HP HC | Exclusive and conscious possession of contraband substance under NDPS Act can be a deterring ground for grant of bail; petition dismissed

Himachal Pradesh High Court: Chander Bhusan Barowalia J., while rejecting the present petition observed that the ingredients of Section 37 NDPS Act seem to be adequately met in the given factual matrix and, “Therefore, the present is not a fit case where the judicial discretion to admit the petitioner on bail is required to be exercised in his favour.”

 The present bail application has been maintained by the petitioner under Section 439 of the Code of Criminal Procedure seeking his release under Sections 20, 25 and 29 of the NDPS Act. As per the case of the petitioner, he is innocent and been falsely implicated in the present case. Neither is he in a position to tamper with the prosecution evidence nor in a position to flee from justice. Therefore, no fruitful purpose will be served by keeping him behind the bars for an unlimited period, so he be released on bail.

It is submitted by the counsel for the State, S.C. Sharma, Additional Advocate General with Kuldeep Thakur, Deputy Advocate General, that the petitioner was caught red-handed in exclusive and conscious possession of a huge quantity of charas. In case he is enlarged on bail, the petitioner may flee from justice or tamper with the prosecution evidence, as the trial is yet to begin.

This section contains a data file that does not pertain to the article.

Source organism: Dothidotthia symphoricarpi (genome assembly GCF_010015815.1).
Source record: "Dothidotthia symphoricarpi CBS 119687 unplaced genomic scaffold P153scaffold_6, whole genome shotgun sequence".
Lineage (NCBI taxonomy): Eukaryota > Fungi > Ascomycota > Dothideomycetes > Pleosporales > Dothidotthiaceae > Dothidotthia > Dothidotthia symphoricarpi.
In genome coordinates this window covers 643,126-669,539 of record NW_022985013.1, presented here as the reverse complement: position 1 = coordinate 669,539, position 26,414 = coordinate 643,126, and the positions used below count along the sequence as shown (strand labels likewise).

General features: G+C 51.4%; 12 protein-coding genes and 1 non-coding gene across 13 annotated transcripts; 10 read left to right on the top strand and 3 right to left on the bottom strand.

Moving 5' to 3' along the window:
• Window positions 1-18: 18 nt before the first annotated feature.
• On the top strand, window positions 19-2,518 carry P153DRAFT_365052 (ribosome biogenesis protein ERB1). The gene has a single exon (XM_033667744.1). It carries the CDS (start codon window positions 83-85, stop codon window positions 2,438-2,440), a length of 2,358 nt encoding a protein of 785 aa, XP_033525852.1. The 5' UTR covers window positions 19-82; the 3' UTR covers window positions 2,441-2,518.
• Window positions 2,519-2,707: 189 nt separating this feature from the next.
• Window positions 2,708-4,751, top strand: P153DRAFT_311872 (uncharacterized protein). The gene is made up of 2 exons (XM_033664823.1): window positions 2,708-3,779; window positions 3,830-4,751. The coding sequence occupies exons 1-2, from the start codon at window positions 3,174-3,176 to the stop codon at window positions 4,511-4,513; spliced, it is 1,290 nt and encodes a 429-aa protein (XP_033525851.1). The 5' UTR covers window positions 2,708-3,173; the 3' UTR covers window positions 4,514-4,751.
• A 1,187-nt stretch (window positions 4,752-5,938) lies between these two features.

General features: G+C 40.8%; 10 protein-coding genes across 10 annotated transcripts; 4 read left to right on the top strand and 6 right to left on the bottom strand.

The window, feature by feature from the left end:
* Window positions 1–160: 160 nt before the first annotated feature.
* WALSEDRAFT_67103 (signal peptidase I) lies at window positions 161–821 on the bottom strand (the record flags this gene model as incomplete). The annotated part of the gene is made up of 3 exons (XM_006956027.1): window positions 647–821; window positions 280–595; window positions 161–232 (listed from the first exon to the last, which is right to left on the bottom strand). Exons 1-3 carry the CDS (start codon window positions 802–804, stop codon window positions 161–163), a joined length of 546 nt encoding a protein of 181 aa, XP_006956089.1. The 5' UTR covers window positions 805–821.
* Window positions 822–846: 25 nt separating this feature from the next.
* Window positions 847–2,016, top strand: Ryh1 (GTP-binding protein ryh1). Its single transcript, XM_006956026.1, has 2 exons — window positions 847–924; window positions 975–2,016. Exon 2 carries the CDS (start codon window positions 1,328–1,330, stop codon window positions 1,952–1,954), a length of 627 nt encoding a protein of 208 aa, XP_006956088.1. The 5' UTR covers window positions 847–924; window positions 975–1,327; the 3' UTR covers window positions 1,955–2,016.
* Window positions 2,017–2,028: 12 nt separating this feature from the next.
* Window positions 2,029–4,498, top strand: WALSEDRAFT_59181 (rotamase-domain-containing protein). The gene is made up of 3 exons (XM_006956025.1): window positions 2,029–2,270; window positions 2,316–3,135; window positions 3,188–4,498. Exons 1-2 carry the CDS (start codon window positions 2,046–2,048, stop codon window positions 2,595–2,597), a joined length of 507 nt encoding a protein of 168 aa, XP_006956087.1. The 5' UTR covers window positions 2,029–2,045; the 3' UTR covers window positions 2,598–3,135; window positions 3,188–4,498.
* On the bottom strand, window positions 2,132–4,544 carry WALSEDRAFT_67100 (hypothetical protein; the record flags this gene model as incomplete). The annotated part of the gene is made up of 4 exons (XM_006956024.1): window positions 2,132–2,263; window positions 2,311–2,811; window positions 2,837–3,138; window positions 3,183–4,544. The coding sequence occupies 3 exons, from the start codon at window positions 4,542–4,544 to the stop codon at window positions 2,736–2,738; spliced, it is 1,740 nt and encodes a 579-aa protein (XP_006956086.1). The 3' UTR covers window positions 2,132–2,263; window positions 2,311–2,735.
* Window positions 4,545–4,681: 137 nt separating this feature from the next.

The Court discussed the rationale of Mohan Lal v. State of Punjab, (2018) 17 SCC 627, and emphasized how it cannot find relevance in the present facts and circumstances. The Court observed, “True it is that there is presumption of innocence until a person is held guilt and the prosecution cannot be allowed to rest its case on preponderance of probabilities. However, for grant of bail each case has to be examined on vital contours, viz., to secure the presence of the accused for trial, his being in a position to tamper the prosecution evidence, his chances of fleeing etc. and this list of contours can be stretched depending upon facts and circumstances of each case.”  Acknowledging the fact that the contraband was obtained from the floor of the car the Court said, “There is reasonable apprehension that the petitioner was well aware qua the contraband, its quantity and it being transported in the said car, thus he had active role in the commission of the offence, being accomplice of co-accused.”

While rejecting the bail application, the Court said that there exists a prima facie case against the petitioner and the co-accused and allowing the bail application may have serious implication upon fair trial and justice. The Court found conscious possession of contraband substances, an essential ground for disallowing the same.[Pradeep Kumar v. State of Himachal Pradesh,  2020 SCC OnLine HP 2222, decided on 02-11-2020]


Sakshi Shukla, Editorial Assistant has put this story together

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